I would like to know the name of the current function from within that function. For example, consider the following code

myFunction[args___] :=

where checkArgs is used in several functions which have the same types of arguments and reports an error message which includes the name of the function it was called from. I would like to call checkArgs without having to give it the name of the function.

The evaluation stack, obtained using Stack, I believe does not contain this information unless called from within a StackComplete, and this is generally not the case in normal use of the function.

I appreciate that "the current function" is not necessarily a well-defined concept in Mathematica, since you can have nested function definitions, and a function is just a rule definition anyway. However, the options management system uses this concept. If I have OptionsPattern in the function definition, I can call OptionValue, and something knows to look in Options[myFunction] to find the information about the options. So could whatever this mechanism is using be accessed? Is there a way to get the current function from the options system?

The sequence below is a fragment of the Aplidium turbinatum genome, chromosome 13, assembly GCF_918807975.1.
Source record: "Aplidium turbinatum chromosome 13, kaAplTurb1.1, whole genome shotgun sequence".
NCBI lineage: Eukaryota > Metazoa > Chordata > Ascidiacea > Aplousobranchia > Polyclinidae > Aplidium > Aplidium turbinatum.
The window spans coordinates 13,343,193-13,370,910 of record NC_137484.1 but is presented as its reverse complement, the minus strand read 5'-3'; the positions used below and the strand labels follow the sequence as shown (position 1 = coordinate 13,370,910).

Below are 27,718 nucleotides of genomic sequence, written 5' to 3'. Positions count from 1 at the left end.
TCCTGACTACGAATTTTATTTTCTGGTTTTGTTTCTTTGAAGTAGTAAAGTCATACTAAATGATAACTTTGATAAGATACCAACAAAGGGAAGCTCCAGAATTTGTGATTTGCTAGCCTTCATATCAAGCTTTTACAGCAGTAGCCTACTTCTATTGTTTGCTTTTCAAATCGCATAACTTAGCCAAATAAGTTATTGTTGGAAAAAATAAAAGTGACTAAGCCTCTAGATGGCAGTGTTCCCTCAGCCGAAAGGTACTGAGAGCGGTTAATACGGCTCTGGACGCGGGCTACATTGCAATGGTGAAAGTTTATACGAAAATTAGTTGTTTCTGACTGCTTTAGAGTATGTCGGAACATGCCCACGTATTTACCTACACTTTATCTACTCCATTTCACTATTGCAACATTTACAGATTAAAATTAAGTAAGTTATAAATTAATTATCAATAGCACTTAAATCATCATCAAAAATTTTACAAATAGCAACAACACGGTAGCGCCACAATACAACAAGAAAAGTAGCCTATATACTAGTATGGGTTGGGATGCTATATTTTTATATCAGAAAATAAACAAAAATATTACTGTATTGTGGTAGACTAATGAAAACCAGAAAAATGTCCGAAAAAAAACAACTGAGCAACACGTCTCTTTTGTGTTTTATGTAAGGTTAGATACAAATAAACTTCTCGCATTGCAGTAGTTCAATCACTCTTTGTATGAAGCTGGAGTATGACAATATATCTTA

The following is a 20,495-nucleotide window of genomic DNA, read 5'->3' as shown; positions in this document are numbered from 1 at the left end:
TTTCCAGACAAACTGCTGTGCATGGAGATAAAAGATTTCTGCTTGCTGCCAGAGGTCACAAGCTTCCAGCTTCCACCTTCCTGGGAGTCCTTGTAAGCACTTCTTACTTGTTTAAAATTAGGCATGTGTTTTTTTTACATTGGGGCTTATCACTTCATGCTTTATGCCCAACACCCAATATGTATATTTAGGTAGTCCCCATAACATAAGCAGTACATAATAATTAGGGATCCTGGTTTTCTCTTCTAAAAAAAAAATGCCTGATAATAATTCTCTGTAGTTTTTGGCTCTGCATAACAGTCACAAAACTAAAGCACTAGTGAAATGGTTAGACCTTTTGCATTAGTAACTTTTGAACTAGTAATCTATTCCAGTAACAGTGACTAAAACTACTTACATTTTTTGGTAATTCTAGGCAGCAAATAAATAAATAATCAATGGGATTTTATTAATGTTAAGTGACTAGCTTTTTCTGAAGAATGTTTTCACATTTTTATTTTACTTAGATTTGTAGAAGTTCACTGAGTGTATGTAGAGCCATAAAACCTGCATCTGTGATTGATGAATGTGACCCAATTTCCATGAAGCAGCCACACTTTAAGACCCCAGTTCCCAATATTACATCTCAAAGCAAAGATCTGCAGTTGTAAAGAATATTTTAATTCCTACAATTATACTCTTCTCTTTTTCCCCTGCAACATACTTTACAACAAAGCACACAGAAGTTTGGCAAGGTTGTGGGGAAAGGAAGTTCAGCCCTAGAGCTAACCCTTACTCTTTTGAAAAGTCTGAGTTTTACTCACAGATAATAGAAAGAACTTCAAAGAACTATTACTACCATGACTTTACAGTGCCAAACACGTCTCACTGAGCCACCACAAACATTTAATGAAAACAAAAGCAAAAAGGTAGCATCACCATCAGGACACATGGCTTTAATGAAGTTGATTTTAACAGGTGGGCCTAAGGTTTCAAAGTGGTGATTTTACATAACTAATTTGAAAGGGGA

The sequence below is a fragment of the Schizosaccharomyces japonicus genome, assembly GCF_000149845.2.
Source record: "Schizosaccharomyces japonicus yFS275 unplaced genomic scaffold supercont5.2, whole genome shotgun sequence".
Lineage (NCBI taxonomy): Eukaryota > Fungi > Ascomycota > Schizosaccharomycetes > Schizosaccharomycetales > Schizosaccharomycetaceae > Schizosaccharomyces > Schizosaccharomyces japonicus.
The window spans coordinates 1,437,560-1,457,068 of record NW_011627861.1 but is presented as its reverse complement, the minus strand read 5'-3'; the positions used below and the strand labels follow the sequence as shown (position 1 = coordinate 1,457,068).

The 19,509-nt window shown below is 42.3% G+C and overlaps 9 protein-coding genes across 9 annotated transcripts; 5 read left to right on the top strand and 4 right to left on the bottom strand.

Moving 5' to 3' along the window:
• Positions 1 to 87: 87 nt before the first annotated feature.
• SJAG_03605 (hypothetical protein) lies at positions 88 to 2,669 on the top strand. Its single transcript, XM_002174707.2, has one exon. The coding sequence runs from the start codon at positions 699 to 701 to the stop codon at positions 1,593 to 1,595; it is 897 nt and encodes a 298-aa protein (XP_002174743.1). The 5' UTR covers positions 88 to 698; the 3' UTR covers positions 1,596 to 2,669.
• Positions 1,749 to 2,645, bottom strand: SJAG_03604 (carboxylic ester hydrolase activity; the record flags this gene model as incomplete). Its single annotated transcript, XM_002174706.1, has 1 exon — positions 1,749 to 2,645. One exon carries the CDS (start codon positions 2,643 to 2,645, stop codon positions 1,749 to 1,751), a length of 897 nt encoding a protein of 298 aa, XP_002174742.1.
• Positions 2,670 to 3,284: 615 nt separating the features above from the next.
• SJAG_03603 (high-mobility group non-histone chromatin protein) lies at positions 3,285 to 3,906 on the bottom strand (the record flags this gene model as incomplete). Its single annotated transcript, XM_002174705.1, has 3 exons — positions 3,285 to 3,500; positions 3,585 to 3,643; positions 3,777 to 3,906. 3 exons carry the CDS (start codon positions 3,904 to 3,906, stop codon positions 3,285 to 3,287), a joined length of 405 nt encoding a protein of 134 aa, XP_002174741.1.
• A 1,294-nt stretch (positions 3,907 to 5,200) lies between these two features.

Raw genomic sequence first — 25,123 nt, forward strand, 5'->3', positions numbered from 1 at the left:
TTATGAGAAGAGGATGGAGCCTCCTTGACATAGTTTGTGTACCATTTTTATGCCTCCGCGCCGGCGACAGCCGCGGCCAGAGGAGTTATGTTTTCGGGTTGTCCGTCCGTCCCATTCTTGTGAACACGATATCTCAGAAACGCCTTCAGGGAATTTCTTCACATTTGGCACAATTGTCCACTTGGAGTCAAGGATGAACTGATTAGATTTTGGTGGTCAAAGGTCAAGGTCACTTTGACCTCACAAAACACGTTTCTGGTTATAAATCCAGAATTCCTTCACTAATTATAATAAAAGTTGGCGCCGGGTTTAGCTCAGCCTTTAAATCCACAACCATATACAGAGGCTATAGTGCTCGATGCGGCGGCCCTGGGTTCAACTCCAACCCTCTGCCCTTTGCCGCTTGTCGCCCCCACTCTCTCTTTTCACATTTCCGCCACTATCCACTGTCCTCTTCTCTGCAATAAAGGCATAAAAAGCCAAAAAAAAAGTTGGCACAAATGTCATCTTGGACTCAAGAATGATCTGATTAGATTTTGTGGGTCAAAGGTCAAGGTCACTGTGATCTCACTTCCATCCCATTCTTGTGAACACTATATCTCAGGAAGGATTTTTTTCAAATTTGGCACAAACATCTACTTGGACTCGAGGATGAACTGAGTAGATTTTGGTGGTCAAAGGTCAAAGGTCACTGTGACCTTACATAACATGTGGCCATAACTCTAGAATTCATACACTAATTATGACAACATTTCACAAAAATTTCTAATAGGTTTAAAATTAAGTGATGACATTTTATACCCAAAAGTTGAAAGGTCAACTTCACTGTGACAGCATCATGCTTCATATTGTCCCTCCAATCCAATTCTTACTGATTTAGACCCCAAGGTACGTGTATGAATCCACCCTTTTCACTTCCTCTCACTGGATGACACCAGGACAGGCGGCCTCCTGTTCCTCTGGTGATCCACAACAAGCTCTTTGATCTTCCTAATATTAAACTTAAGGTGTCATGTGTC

The best solution I have come up with is this:

(fn:myFunction)[args___] :=

which avoids having to pass in the function name explicitly, but is still quite ugly.

  • $\begingroup$ Apart from being ugly, what shortcomings does your workaround solution have? I'm not sure that Leonid's answer is not an overkill if the only real difference is uglyness. Nevertheless, would be nice to have a built-in solution a la OptionValue. $\endgroup$ – István Zachar Aug 3 '16 at 20:41
  • 1
    $\begingroup$ A related thread. $\endgroup$ – J. M. is in limbo Aug 7 '16 at 20:53

Custom assignement operators

Not quite what you asked for, but (as we already discussed recently), you can use custom assignment operators to define some variable that would have the value set to the name of your function inside its body. Here is a possibility:

SetAttributes[def, HoldAll];
def /: SetDelayed[def[f_[args___]], rhs_] :=
   f[args] := Block[{$inFunction = f}, rhs];

The above assignment operator is based on dynamic scoping. In case you want to bind lexically, you can do a similar thing, which in this case becomes a macro:

SetAttributes[deflex, HoldAll];
deflex /: SetDelayed[deflex[f_[args___]], rhs_] :=
   Hold[rhs] /. HoldPattern[currentFunction] :> 
       f /. Hold[code_] :> SetDelayed @@ Hold[f[args], code];

In contrast to def, the deflex operator does not wrap Block[{$inFunction = f}, ...] around the body of your function, but rather replaces all literal occurrences of currentFunction in the body of your function with f, before making a definition.


The above form allows for a natural-looking code:

def @ myFunction[args___] :=
   Module[{}, checkArgs[args, $inFunction]]

so that you just have to add def @ to the usual definition. Here is the generated defintion:


And here is a test:


(* checkArgs[1,2,3,myFunction] *)

You can do a similar thing with deflex:

deflex @ mySecondFunction[args___] :=